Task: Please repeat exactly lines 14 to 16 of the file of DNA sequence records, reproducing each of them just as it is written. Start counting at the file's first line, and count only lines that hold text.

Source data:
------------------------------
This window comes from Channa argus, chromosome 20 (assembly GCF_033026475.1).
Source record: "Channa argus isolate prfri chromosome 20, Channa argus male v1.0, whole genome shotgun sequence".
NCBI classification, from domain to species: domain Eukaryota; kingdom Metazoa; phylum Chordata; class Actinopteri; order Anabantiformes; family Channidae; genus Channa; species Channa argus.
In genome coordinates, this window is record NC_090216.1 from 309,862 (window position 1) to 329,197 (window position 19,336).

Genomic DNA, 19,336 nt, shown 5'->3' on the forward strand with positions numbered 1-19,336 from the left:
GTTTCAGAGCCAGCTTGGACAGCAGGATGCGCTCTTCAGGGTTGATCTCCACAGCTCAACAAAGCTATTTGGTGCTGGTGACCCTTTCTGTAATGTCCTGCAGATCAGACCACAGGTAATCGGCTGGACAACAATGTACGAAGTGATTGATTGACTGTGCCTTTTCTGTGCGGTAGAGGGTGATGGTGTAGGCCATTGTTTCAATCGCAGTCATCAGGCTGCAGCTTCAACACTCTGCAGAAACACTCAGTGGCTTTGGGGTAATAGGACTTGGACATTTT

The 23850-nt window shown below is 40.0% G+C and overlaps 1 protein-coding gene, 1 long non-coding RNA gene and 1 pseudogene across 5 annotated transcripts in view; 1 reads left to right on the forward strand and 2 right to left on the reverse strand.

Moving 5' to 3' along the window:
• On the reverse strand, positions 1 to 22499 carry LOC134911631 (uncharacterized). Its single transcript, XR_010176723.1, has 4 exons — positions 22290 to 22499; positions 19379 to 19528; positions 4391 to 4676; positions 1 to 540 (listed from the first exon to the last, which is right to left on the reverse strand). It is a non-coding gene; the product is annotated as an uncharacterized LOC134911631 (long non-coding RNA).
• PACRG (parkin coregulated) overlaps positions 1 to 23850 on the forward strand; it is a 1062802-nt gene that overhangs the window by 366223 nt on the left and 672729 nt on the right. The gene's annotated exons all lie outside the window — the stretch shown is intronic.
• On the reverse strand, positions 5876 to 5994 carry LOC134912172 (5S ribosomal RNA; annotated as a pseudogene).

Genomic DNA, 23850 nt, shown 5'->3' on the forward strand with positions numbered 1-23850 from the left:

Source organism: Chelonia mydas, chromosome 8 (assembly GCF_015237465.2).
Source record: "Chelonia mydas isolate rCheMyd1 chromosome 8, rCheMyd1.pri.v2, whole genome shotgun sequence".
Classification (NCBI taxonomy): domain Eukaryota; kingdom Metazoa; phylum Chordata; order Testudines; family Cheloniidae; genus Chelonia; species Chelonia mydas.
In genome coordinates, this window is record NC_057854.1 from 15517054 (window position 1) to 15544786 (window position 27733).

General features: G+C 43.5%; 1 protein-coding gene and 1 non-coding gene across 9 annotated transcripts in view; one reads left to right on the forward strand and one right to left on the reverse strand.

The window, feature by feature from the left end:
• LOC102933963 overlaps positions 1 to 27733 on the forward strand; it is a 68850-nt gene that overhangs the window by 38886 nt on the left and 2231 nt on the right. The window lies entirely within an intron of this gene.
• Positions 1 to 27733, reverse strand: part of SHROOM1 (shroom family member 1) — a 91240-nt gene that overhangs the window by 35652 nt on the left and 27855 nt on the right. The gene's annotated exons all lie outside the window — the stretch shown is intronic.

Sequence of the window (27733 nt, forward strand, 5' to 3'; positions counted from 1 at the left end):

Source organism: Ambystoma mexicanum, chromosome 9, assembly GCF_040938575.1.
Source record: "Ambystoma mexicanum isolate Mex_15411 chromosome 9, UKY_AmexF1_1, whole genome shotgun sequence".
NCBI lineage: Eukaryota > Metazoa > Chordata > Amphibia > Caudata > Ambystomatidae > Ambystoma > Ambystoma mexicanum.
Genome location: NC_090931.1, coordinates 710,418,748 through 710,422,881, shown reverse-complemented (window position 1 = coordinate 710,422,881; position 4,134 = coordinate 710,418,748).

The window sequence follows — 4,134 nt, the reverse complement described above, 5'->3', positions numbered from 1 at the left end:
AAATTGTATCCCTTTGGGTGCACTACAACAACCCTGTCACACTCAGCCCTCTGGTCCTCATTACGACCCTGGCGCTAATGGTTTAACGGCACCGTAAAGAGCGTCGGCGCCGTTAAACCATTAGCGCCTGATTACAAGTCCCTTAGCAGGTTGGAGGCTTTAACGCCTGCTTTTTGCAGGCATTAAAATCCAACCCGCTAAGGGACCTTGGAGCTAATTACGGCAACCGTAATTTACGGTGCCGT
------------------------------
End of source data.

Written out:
Source record: "Chelonia mydas isolate rCheMyd1 chromosome 8, rCheMyd1.pri.v2, whole genome shotgun sequence".
Classification (NCBI taxonomy): domain Eukaryota; kingdom Metazoa; phylum Chordata; order Testudines; family Cheloniidae; genus Chelonia; species Chelonia mydas.
In genome coordinates, this window is record NC_057854.1 from 15517054 (window position 1) to 15544786 (window position 27733).